The paradox of our time

Do you know the paradox of our time? This text was written by the US actor and comedian George Carlin (1937-2008) which he wrote after the death of his wife.

 
The paradox of our time in history is that we have
           
             taller buildings but
             shorter tempers,
             wider freeways, but narrower viewpoints.
             We spend more, but have less, we buy more,
             but enjoy less.
             We have bigger houses and smaller families,
             more conveniences, but less time.
             We have more degrees but less sense,
             more knowledge, but less judgment,
             more experts, yet more problems,
             more medicine, but less wellness.
 
             We drink too much, smoke too much, spend too
             recklessly, laugh too little,
             drive too fast,
             get too angry, stay up too late, get up too tired,
             read too little, watch TV too much,
             and pray too seldom.
             We have multiplied our possessions,
             but reduced our values.
             We talk too much, love too seldom,
             and hate too often.
 
             We've learned how to make a living,
             but not a life.
             We've added years to life not life to years.
             We've been all the way to the moon and back,
             but have trouble crossing the street
             to meet a new neighbor.
             We conquered outer space but not inner space. We've
             done larger things,
             but not better things.
 
             We've cleaned up the air, but polluted the soul.
             We've conquered the atom, but not our prejudice.
             We write more, but learn less.
             We plan more, but accomplish less.
             We've learned to rush, but not to wait.
             We build more computers to hold more information, to
             produce more copies than ever,
             but we communicate less and less.
 
             These are the times of fast foods
             and slow digestion,
             big men and small character,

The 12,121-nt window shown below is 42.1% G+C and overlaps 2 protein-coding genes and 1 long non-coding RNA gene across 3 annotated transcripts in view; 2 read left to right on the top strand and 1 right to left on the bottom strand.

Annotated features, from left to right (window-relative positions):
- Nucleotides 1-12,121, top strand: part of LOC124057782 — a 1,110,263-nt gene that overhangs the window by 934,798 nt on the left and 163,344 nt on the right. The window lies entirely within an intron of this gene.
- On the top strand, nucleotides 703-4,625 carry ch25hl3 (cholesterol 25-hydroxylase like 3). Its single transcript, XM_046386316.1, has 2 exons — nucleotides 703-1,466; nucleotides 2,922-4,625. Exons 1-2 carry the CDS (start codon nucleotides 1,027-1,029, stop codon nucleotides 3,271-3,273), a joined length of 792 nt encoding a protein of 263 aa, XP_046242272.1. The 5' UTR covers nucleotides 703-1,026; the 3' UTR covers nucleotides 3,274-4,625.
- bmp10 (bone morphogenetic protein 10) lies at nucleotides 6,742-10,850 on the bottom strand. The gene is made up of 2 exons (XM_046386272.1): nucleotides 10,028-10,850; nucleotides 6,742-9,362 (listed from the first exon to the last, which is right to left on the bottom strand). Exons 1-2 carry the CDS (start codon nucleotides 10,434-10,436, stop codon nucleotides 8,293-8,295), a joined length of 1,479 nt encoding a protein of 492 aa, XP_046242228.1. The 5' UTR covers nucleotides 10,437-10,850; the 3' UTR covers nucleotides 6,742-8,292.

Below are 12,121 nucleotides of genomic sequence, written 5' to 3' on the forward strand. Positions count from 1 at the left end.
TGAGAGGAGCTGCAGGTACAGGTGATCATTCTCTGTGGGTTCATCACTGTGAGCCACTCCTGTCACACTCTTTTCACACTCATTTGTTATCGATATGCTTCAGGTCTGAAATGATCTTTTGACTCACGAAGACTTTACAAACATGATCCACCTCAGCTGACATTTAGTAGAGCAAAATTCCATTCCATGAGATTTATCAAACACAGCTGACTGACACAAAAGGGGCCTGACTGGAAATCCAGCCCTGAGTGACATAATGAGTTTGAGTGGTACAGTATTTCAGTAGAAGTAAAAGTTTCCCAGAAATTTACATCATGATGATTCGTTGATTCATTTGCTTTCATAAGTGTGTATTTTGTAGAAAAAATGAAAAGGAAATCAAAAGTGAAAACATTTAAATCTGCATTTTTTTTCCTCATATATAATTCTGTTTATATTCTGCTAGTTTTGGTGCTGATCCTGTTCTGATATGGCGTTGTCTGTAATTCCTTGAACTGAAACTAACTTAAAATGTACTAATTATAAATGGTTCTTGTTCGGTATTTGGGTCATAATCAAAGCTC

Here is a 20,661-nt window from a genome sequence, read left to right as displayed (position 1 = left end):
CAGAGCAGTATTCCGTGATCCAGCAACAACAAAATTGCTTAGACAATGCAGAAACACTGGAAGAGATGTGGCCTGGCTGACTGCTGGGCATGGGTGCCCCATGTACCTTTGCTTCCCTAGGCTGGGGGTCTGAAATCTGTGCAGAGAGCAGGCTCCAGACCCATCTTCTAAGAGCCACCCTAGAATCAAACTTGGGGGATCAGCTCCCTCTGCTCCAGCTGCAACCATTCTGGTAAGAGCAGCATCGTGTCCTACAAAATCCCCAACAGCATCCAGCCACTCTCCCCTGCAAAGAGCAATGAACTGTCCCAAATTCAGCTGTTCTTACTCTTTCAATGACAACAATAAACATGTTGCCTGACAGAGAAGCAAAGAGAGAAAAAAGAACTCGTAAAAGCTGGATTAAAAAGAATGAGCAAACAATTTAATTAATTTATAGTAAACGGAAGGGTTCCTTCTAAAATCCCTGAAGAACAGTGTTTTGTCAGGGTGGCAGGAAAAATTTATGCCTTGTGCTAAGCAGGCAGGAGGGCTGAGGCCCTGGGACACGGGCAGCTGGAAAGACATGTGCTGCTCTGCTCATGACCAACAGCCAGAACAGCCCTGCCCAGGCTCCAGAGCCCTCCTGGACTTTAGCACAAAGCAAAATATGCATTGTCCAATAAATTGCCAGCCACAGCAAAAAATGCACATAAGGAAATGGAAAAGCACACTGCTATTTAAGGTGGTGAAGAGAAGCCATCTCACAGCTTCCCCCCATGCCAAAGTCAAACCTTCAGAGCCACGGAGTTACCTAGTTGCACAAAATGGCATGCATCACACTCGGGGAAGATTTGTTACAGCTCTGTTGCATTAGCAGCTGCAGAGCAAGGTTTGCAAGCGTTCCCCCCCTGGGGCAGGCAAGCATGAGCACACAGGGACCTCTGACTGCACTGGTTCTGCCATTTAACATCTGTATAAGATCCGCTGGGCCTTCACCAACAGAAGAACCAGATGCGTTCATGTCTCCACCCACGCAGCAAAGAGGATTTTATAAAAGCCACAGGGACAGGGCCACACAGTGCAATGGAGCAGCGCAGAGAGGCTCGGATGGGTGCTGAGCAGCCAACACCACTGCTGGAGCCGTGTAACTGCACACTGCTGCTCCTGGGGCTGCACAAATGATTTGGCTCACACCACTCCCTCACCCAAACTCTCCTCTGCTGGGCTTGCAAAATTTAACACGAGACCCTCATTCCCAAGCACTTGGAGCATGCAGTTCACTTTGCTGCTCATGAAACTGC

steep profits and shallow relationships.
             These are the days of two incomes
             but more divorce,
             fancier houses, but broken homes.
             These are days of quick trips,
             disposable diapers, throwaway morality,
             one night stands, overweight bodies,
             and pills that do everything from cheer,
             to quiet, to kill.
 
             It is a time when there is much
             in the showroom window
             and nothing in the stockroom.
             A time when technology
             can bring this letter to you,
             and a time when you can choose
             either to share this insight,
             or to just hit delete.
 
             Remember,
             spend some time with your loved ones,
             because they are not going to be around forever.
             Remember,  say a kind word to someone
             who looks up to you in awe,
             because that little person soon will grow up
             and leave your side.
             Remember, to give a warm hug to the one next to you,
             because that is the only treasure
             you can give with your heart
             and it doesn't cost a cent.
 
             Remember,
             to say, "I love you" to your partner
             and your loved ones, but most of all mean it.
             A kiss and an embrace will mend hurt
             when it comes from deep inside of you.
             Remember to hold hands and cherish
             the moment for someday that person
             will not be there again.
             Give time to love, give time to speak,
             and give time to share the precious thoughts
             in your mind.
 
             Life is not measured by the
             number of breaths we take,
             but by the moments that take our breath away.
 
                 GEORGE CARLIN

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